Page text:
So, the next time you have a disagreement, look at your heart.

Are you trying to convince your spouse that you are right so they will  do what you want them to do?

What do you gain when your spouse does what you want them to do? Control? Maybe it quiets those inner self-condemning voices?

Steve Call suggests that we are uncomfortable with difference because of fear. If this person, to whom I’ve committed my life, sees important issues differently than me, maybe that means they aren’t the soul-friend that  I need. It touches a core fear that, perhaps, we are utterly alone in the world. Often we cope with this fear by deadening ourselves—we tell ourselves we don’t have needs or desires when we don’t get our way. Rather than squelching your desire or insisting life is done your way, can you allow for difference in your spouse? Can you allow your spouse to tell you the motivation for their behavior without insisting that your way of seeing things is the only way to see it? Or maybe they don’t have a good reason for their behavior and you’ve caught them in the wrong—can you model love by being kind to them anyway?

Back to our example of a husband at his computer—there could be any number of reasons he isn’t responding to you. Whether he’s answering a difficult email or he’s deeply engrossed in a video game, don’t immediately assume you know what he should be doing. Get curious first. When I’m focused on a task, generally I’m completely oblivious to what is going on around me. It wasn’t until I also didn’t hear my own kids calling me that John realized I was not intentionally ignoring him. This was especially hard for him to understand as he is sometimes hyper-aware of what’s happening around him and I am not. Too,  his family of origin greet one another as they come and go. They use verbal cues. My family uses verbal cues except when we are highly focused on a project (which is most of the time!).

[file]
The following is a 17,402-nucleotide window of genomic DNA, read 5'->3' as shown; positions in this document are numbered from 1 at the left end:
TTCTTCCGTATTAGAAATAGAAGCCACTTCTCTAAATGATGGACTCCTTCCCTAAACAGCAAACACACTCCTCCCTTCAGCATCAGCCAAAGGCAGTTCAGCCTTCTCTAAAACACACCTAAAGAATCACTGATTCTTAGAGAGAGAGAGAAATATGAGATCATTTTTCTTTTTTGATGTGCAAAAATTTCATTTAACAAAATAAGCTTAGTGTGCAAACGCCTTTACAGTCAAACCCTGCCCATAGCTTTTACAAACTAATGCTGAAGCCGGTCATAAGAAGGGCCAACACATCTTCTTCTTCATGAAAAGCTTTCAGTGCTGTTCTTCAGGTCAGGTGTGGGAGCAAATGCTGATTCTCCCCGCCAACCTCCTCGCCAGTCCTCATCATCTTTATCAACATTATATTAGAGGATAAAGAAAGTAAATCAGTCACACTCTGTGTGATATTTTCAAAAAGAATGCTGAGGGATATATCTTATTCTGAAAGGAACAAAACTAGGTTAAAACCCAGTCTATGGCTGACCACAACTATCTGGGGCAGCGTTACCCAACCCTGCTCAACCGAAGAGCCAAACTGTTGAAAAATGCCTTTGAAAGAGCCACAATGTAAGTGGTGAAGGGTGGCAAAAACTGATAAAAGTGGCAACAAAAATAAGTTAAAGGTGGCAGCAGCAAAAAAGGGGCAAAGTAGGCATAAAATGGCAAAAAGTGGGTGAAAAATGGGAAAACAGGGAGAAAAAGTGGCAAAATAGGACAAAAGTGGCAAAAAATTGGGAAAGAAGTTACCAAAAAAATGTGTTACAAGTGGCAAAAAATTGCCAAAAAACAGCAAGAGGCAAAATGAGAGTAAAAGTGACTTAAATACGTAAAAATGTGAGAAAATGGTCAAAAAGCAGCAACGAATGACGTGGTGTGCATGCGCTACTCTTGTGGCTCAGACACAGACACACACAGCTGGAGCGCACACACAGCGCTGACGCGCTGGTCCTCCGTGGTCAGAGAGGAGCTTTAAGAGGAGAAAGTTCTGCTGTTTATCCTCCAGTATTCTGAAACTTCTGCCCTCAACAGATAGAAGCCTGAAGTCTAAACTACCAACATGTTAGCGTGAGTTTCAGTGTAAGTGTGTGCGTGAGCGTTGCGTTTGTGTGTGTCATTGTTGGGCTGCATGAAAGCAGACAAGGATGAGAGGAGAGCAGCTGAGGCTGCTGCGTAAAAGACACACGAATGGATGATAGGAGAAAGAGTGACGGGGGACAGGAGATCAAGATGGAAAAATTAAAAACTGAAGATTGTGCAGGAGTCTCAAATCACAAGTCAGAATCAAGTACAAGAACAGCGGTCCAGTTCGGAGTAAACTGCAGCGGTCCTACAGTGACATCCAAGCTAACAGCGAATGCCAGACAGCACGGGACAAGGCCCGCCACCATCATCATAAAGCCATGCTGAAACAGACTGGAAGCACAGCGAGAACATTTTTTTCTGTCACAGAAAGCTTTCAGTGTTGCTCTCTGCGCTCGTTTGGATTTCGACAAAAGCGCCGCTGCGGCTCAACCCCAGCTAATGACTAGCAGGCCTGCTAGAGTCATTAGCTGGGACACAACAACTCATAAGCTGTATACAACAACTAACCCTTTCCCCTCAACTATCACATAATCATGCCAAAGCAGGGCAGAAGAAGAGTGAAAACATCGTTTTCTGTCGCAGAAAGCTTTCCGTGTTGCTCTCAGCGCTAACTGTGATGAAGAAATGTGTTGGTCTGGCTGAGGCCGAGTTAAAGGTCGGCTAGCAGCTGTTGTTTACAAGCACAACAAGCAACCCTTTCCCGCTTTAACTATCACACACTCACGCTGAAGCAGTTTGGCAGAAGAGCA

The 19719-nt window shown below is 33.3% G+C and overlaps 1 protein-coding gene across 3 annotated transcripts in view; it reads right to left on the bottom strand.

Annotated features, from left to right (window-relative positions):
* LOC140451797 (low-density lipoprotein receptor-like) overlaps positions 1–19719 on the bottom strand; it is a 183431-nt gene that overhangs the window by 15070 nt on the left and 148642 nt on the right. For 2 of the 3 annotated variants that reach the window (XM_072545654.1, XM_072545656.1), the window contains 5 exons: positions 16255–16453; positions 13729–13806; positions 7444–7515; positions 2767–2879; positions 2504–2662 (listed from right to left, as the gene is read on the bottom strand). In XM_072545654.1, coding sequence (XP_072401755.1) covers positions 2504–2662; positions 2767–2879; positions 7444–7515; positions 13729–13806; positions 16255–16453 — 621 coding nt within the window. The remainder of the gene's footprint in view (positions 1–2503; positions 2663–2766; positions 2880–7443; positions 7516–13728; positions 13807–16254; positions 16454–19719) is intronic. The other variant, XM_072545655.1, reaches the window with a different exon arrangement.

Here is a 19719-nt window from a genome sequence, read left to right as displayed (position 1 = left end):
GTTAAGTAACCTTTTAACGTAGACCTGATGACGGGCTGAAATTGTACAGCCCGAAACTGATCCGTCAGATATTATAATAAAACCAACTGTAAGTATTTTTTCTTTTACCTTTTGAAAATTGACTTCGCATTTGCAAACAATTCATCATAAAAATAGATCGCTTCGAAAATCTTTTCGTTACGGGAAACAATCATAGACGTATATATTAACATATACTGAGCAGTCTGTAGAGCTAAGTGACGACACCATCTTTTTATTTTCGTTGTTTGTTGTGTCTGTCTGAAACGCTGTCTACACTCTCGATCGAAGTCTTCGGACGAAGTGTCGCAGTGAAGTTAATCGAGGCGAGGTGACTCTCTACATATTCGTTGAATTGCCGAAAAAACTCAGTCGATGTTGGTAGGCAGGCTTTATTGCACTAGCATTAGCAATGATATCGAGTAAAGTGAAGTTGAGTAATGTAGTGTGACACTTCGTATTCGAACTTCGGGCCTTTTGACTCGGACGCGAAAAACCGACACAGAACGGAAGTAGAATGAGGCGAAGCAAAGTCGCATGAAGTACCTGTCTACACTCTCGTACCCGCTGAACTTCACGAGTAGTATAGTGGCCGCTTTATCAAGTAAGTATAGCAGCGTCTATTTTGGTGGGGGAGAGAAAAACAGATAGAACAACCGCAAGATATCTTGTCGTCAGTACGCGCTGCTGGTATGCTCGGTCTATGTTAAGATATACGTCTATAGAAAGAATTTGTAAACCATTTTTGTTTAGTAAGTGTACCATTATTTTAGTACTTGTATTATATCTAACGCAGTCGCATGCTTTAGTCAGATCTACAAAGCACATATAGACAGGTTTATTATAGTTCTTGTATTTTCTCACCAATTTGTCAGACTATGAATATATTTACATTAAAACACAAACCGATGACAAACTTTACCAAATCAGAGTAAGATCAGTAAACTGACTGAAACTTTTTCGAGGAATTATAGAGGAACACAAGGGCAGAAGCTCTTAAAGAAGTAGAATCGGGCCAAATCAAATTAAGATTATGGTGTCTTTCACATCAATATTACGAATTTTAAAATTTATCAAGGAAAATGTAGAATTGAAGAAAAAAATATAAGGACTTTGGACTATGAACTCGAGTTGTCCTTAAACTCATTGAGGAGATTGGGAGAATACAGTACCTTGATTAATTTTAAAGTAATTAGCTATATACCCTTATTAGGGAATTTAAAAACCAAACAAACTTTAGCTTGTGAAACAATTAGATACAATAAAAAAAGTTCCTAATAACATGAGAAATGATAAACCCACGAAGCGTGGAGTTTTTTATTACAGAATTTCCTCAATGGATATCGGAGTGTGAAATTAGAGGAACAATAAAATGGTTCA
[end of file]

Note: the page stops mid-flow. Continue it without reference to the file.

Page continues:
You can avoid hours of discussion and hurt feelings by not assigning motives to your spouses actions and by focusing your comments on what is happening NOW, not what happened in the past.

3. Name and Invite

I’m not suggesting that you name your spouses’ contempt when you see it, inviting him/her to repent.  Rather, name the contempt with sorrow and hope and then move toward your spouse and be willing to sit with them in the pain and confusion of contempt. Ask if they want to engage with you about what they are experiencing. That is what I mean by invitation. The exception would be if your spouse is verbally or physically abusive.

Our natural temptation is to recognize contempt in someone else, but then accuse. Contempt moves people apart. It drives a wedge between us and the redeemed goodness that Jesus wants us to experience. In order to fight against the evil of contempt, move toward your spouse and join them in their pain. Whether it’s inward or outward focused, where contempt exists, there is a deep woundedness.

I don’t like weakness, especially in myself. My ancestors were pioneers, explorers and risk takers.  That sentence alone is enough to tell you the particular form of contempt I’m tempted with. And I’ve been quite proficient at hiding my weaknesses from others, as well as my husband. In a 2009 Intimate Mystery conference, before a group of caring witnesses, John and I committed to each other that we would nurture a contempt-free marriage. I didn’t realize how much it would impact my everyday life. Less than a week later I found myself sitting on our living room daybed hashing through an episode that was leaving me in a pit of self-contempt.  I could feel its tentacles sneaking into various arenas of my life, telling me I was a failure, a loser, unfit for my job. You get the picture.

John was getting ready to leave for the office. Suddenly, I realized this was a decisive moment for me. I could stay alone in my self-contempt, hiding my weakness from John, or I could find him, name the contempt and invite him to be with me. YUCK! Who wants to be that needy? I certainly didn’t.  I knew if I thought about it much longer I would talk myself out of seeking him out. I went to our bedroom, only to discover he was in the shower. I plunged forward saying, “Quick, get out of the shower. I need you. Now!” This is not a normal occurrence in our marriage and John rushed out thinking I was in danger. I was!  The danger of continuing to live with contempt would eventually destroy me and us. I was joining evil and cursing myself. Since John had made the contempt-free vow with me, he was aware of the importance of the moment.  He listened and stayed with me. It didn’t take long. But there, with water dripping onto the floor in our repentance-laced embrace, we began to experience a new chapter of goodness in our marriage. One step forward. And on that day, it was enough.